"Retail investors should engage the expertise of a bond manager. The timing of buying a bond is very important, as is selling it. Only bond managers know the depth of the market," says Adrian Lowcock, senior investment adviser at BestInvest.

There are many different types of funds, denoting the type of bond investment it holds. Some funds will focus on the investment-grade bonds, while others will focus on high-yield bonds - but here you are rewarded for the higher risk with a higher rate of income. Finally, some funds will invest in a combination of both.

Connolly suggests choosing a fund with good-quality corporate bonds, as they are often considered a relative safe haven.

"The best quality bonds tend to do well when stockmarkets are falling. However, it would be wrong to assume that bonds cannot fall in value, they can and they do," he says. He points to the market during the credit crunch of 2008, where the average investment-grade bond fund fell by about 10%, and some fell more than 20%. In the same year, Connolly says, the average high-yield bond fund, which invests in less secure companies, fell by around 25%.

Lowcock advises against buying government bond funds at the moment. "With sovereign debt - yields on UK and US bonds are at an all-time low - investors are getting no compensation if they default. Thanks to the latest round of quantitative easing, yields might fall even further, so there's no point buying them now. The same goes for most corporate bonds."

Jon Day, global fixed income investment manager at Newton Investment Management says: "Choose a strategic or a dynamic bond fund." Strategic bond funds means the manager has a lot of flexibility and can invest wherever they find value, and that might be in investment-grade bonds, high-yield bonds or overseas bonds. Dynamic bond funds have a similar mandate, according to Day, but have an even freer approach.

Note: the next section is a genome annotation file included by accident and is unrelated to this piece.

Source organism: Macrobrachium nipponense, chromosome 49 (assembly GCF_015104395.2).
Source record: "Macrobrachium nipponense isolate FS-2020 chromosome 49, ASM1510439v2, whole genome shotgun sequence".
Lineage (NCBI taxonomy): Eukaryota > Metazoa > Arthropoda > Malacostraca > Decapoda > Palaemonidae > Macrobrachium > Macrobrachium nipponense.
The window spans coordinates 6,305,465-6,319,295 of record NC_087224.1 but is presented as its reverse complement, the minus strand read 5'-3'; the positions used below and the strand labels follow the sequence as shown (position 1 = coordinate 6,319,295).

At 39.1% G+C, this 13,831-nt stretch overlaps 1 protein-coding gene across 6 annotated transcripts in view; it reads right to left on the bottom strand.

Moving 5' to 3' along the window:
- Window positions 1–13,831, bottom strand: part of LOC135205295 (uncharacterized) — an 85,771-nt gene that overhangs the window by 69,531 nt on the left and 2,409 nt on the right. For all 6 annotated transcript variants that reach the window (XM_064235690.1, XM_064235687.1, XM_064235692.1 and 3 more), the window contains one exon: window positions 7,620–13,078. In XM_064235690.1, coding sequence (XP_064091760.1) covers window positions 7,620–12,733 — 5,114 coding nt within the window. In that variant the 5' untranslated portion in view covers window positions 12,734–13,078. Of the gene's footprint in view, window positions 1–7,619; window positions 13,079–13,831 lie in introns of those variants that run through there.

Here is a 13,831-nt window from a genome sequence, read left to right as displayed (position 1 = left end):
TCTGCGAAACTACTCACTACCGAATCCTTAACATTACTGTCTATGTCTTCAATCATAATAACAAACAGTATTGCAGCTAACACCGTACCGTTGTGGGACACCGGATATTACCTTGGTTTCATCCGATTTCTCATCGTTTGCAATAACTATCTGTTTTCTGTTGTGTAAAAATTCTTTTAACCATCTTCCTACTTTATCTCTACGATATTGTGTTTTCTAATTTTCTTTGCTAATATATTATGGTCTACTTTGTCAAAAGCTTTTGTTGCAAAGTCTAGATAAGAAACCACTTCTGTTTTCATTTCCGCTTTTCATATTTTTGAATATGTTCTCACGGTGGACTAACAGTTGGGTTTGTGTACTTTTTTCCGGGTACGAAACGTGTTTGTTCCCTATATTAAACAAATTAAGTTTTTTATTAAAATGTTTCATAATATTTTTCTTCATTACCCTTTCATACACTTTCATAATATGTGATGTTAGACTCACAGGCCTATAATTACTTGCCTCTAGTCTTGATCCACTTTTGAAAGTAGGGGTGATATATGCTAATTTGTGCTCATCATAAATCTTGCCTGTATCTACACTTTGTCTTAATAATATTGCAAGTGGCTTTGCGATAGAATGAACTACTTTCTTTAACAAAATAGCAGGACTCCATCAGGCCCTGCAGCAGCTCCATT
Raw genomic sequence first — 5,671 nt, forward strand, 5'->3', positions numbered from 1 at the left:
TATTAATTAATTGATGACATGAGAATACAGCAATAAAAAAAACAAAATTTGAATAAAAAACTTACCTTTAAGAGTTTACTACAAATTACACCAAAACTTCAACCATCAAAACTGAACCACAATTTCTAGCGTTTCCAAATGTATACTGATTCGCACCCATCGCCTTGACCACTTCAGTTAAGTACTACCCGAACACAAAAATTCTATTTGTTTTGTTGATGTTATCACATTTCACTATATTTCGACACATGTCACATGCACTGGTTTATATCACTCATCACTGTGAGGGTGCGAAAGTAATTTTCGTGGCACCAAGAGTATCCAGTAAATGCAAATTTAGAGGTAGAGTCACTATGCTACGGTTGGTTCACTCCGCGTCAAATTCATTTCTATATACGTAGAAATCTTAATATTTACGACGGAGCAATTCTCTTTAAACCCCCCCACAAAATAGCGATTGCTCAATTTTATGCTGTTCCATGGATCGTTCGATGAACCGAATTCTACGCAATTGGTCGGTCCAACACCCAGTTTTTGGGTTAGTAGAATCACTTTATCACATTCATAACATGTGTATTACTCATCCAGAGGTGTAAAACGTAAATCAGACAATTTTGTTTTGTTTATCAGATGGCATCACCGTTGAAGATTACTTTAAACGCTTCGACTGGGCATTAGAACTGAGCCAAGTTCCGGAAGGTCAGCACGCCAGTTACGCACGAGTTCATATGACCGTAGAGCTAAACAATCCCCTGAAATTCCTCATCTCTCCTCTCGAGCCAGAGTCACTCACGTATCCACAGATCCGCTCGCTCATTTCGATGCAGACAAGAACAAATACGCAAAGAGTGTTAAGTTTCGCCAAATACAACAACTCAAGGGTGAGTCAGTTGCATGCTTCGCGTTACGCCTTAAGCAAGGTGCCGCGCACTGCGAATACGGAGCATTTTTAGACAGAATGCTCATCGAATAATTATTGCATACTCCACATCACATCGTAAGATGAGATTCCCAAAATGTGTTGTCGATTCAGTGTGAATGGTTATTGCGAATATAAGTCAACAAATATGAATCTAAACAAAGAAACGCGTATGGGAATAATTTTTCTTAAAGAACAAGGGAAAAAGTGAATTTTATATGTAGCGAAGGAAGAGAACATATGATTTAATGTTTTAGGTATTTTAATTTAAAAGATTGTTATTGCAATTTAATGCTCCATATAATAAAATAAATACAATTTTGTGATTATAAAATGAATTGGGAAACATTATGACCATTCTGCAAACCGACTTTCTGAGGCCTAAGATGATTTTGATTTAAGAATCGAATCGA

More sophisticated investors could consider the range of fixed-income exchange traded funds (ETFs), which track indices comprised of a basket of bonds. However, while they are a cheap and liquid way to access the sector, they can be complex.

According to data from our sister publication Money Observer, as at 1 October, bond funds aren't setting the performance tables on fire. After a year, the high-yield, strategic bond and corporate bond sectors have all lost money, with only UK gilt funds giving a positive return over the timeframe.

What investors should be aware of

Before investing, decide why you want to hold corporate bonds. Is it to add a diversification element alongside other investments such as equities, or for a low-risk return? This will dictate which type of bond, or bond fund, to invest in.

Martin Bamford, managing director of Informed Choice, says: "Corporate bonds can make a good feature in a well-diversified portfolio for a cautious investor, although they are definitely not a straight replacement for cash in terms of risk. Unlike cash, corporate bonds carry the risk of capital loss. For an investor who is nervous about the value of their portfolio going down, holding too much of your investment portfolio in corporate bonds would be a bad idea."

Bamford adds that it's essential to understand the risk spectrum of corporates before committing any cash.

"At the junk end of the credit spectrum, corporate bonds can display much more equity-like risk and volatility, with the bond issuer far more likely to 'default' on their obligations to investors. Whilst the returns from junk bonds are higher, this is to compensate investors for these additional risks."

He suggests choosing a bond fund with a good track record and a reasonable spread of underlying assets, preferring the M&G Corporate Bond fund, managed by Richard Woolnough. "This fund has over 600 underlying holdings and has delivered a first-quartile performance over one, three and five years," he says.

Connolly recommends the Fidelity Moneybuilder Income and the Fidelity Strategic Bond funds, while Lowcock favours Kames Strategic Bond for his core strategic holding, paying 3.7% yield, and Threadneedle High-Yield Bond, paying 6.8% yield.